How grazing could restore California’s grasslands

Herbivores, as you well know, eat plants. Some herbivores eat so many plants and so rapidly that they might as well be thought of as biological lawnmowers. But there’s a problem when biological lawnmowers meet invasive grasses. Together, the two can overwhelm native grasses, making them nearly impossible to restore. Indeed, the conversion of California grasslands from ones dominated by native, perennial bunchgrasses to ones dominated by exotic annual species is considered an “ecologically significant biological invasion.”

The invaders suppress the natives both as seedlings and as adults, but that’s not all. They alter the ecosystem’s response to disturbances, cause changes in soil carbon and other nutrients, cause changes in the community of soil microbes, and alter the profile of water in the soil. When combined with endless grazing by cows and other livestock, it’s no wonder that the native grasses can’t compete.

But Carlene Henneman, Nathaniel E. Seavy, and Thomas Gardali, researchers with Point Blue Conservation Science, have a plan. The idea is to sync the timing and intensity of grazing to the exotic annuals cycle, allowing the native perennials as much time to grow and seed as possible in between periods of grazing. While that all makes sense theoretically, the usefulness of the approach hasn’t actually been subject to much testing. So that’s what the researchers did, at a place called TomKat Ranch in Pescadero, California, south of the San Francisco Bay Area.

The ranch is home to some 800 acres of grassland (dominated by exotic annuals), and 100-150 head of cattle. From 2008 to 2011, the cattle were left to graze the land as they wished. But then in 2011, the researchers instituted their experimental grazing schedule.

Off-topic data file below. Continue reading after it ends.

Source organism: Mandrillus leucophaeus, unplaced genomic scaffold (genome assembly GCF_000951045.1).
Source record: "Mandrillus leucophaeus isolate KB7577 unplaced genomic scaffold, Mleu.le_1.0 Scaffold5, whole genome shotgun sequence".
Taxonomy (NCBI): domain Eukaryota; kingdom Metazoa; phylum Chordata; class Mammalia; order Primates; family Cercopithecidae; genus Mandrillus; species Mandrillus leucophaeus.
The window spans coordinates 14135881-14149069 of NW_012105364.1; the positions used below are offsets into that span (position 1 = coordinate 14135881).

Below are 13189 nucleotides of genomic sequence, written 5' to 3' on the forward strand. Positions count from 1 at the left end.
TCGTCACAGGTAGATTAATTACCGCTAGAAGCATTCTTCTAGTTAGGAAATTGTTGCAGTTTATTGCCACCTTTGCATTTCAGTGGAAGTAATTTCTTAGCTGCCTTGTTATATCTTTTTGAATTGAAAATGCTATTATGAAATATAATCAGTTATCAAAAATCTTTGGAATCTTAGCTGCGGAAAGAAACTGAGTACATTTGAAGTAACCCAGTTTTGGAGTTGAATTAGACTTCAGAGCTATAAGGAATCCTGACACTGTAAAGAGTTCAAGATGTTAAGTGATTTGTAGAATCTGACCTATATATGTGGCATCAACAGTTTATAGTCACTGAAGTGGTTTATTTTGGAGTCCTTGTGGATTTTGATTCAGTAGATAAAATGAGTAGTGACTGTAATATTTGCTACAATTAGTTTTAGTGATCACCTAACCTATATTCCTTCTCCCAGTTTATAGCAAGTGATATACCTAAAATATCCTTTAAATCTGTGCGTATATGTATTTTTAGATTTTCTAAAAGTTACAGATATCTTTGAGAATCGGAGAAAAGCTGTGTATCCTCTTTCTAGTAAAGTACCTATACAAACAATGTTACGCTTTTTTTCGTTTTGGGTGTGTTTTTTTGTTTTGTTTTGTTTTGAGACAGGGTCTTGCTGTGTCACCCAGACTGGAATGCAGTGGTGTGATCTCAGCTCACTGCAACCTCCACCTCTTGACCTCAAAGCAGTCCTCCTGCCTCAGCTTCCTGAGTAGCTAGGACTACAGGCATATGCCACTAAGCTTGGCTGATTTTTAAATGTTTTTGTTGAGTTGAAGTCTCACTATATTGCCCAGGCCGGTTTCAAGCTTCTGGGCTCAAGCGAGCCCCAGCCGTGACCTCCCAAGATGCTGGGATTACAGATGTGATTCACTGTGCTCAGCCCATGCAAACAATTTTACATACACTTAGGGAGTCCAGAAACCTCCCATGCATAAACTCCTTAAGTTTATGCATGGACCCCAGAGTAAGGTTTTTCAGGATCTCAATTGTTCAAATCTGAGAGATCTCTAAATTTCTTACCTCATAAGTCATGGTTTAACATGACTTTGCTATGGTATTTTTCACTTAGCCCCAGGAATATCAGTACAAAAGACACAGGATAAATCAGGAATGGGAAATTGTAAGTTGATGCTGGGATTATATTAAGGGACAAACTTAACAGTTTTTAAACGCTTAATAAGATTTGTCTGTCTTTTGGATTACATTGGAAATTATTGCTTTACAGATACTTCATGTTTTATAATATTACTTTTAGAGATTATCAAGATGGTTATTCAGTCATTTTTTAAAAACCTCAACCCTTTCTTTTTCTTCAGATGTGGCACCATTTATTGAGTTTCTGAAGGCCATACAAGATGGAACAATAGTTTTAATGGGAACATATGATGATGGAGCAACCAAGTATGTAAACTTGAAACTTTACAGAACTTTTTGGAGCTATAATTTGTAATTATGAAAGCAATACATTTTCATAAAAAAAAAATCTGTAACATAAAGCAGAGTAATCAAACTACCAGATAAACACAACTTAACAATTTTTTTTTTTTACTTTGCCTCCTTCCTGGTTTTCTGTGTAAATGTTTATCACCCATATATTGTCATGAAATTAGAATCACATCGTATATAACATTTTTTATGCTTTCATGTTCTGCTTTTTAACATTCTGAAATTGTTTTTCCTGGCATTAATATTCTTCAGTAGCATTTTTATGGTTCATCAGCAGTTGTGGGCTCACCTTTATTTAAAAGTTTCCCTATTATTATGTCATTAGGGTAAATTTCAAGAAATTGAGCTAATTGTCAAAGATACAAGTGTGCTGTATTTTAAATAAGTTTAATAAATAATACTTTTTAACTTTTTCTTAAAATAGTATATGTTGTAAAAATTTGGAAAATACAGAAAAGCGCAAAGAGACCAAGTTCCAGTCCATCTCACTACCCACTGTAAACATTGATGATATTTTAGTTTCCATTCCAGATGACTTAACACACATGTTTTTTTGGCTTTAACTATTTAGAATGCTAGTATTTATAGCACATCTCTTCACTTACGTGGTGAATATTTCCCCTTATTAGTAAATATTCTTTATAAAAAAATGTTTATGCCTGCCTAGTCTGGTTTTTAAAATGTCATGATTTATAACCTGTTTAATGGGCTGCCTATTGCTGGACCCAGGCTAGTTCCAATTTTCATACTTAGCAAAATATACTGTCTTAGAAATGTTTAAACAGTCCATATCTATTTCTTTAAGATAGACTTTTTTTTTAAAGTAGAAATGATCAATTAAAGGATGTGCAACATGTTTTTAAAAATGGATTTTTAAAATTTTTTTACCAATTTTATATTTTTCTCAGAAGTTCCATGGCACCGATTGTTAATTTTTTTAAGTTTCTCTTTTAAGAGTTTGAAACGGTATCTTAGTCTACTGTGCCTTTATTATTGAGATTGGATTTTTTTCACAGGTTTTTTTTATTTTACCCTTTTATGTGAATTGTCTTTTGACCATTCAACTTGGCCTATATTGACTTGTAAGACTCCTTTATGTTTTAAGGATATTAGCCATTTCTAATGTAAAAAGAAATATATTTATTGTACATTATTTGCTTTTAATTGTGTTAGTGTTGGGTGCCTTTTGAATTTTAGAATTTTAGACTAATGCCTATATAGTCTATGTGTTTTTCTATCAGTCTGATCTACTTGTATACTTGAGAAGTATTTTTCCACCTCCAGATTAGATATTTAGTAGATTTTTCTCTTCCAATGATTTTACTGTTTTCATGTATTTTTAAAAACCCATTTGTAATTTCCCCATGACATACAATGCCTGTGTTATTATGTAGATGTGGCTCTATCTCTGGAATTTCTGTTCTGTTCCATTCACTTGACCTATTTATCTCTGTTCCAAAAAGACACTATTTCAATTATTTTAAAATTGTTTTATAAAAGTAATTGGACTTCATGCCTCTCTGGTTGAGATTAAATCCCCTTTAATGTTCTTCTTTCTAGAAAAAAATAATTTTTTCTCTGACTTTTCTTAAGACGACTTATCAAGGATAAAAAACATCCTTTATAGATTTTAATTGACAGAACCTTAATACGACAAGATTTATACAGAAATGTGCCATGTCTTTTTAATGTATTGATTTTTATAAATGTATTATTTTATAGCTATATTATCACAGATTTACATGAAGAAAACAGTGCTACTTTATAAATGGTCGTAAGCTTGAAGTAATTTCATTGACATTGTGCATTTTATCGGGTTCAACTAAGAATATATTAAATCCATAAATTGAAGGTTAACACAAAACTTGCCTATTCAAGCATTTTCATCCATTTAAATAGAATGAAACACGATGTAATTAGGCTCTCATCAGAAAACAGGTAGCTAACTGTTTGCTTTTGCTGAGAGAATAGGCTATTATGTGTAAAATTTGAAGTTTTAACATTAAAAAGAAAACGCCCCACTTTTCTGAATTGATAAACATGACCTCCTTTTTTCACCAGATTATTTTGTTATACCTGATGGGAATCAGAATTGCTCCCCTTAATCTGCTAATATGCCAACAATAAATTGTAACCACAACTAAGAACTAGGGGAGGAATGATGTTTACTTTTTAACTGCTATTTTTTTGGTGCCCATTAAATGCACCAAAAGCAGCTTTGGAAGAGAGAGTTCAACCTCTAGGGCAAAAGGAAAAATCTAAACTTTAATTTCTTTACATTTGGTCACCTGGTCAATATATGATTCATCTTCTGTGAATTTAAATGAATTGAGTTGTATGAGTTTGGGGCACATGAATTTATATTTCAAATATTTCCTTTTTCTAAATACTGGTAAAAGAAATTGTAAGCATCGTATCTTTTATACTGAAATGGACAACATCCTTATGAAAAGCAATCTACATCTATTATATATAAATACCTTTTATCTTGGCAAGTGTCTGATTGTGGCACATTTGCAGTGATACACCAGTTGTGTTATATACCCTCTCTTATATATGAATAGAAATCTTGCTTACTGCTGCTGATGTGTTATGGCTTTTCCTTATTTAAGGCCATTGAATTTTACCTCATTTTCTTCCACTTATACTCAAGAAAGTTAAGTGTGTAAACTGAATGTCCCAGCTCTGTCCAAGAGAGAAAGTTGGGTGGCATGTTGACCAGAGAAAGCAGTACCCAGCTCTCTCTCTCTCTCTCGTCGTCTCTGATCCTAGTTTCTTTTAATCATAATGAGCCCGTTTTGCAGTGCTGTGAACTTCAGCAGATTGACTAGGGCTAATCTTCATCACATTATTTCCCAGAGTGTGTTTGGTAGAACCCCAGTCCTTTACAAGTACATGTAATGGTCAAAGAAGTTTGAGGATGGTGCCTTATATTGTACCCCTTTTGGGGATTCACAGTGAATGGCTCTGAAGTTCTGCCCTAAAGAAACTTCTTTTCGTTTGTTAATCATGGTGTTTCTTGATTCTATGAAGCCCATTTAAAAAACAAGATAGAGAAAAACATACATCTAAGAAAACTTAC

According to the experimental paradigm, the density of cattle was increased by subdividing the grazing area into sub-units. The cattle were allowed to graze in one area for a specified period of time (between one day and one week), and were then shifted to the next area. Each paddock therefore received between 70 and 120 days of rest in between grazing periods. This went on for two years. In July of 2011, 2012, and 2013, the researchers surveyed for native grasses.

The proportion of “vegetation survey units” that included native grasses at all increased from 8% in 2011 to 80% in 2013. The surface area covered by native grasses remained small throughout the study (less than 5%), but increased significantly over time. In 2011, the researchers spotted only single, dispersed, individual grasses from among the native species. By 2013, they found a number of small but dense patches, each containing multiple individuals.

The gains made by the native grasses were meager, but promising. The results convincingly suggest that switching from season-long open-ended continuous grazing to a more rigorous planned schedule will facilitate the restoration of California’s grassland.

The researchers caution that the generalizability of this sort of plan is somewhat restricted. Grazing effects also depend on other variables, such as weather patterns, soil quality, and so on. “Therefore,” the researchers argue, “grazing management must take an adaptive approach,” with the particulars of the scheduled grazing paradigm altered to fit the unique demands of any given ranch. – Jason G. Goldman | 09 January 2015

Source: Henneman C. & Seavy, N., & Gardali, T. (2014). Restoring Native Perennial Grasses by Changing Grazing Practices in Central Coastal California, Ecological Restoration, 32 (4) 352-354. DOI:

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